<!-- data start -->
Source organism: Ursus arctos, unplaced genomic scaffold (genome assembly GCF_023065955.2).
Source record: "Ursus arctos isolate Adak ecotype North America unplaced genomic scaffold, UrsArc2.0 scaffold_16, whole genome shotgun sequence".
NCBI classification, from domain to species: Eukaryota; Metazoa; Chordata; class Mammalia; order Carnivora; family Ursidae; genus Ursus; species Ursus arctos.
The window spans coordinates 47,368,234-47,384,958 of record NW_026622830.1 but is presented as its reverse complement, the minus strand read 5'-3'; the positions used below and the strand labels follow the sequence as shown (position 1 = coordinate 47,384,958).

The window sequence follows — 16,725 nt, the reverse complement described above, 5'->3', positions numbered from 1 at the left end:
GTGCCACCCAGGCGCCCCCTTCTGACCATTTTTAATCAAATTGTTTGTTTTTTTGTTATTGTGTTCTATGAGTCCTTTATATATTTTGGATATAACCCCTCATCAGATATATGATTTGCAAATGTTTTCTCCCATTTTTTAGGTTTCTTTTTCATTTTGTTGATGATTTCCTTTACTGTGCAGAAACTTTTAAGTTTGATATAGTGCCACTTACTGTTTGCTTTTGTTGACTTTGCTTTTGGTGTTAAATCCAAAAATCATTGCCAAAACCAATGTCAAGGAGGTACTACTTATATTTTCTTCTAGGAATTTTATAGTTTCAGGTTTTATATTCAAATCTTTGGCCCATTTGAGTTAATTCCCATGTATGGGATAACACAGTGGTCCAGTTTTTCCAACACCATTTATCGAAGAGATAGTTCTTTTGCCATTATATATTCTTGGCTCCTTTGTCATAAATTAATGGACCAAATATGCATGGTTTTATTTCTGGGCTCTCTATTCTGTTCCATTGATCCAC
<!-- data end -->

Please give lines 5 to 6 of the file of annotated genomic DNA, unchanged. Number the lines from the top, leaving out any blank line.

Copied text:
The window sequence follows — 16,725 nt, the reverse complement described above, 5'->3', positions numbered from 1 at the left end:
GTGCCACCCAGGCGCCCCCTTCTGACCATTTTTAATCAAATTGTTTGTTTTTTTGTTATTGTGTTCTATGAGTCCTTTATATATTTTGGATATAACCCCTCATCAGATATATGATTTGCAAATGTTTTCTCCCATTTTTTAGGTTTCTTTTTCATTTTGTTGATGATTTCCTTTACTGTGCAGAAACTTTTAAGTTTGATATAGTGCCACTTACTGTTTGCTTTTGTTGACTTTGCTTTTGGTGTTAAATCCAAAAATCATTGCCAAAACCAATGTCAAGGAGGTACTACTTATATTTTCTTCTAGGAATTTTATAGTTTCAGGTTTTATATTCAAATCTTTGGCCCATTTGAGTTAATTCCCATGTATGGGATAACACAGTGGTCCAGTTTTTCCAACACCATTTATCGAAGAGATAGTTCTTTTGCCATTATATATTCTTGGCTCCTTTGTCATAAATTAATGGACCAAATATGCATGGTTTTATTTCTGGGCTCTCTATTCTGTTCCATTGATCCAC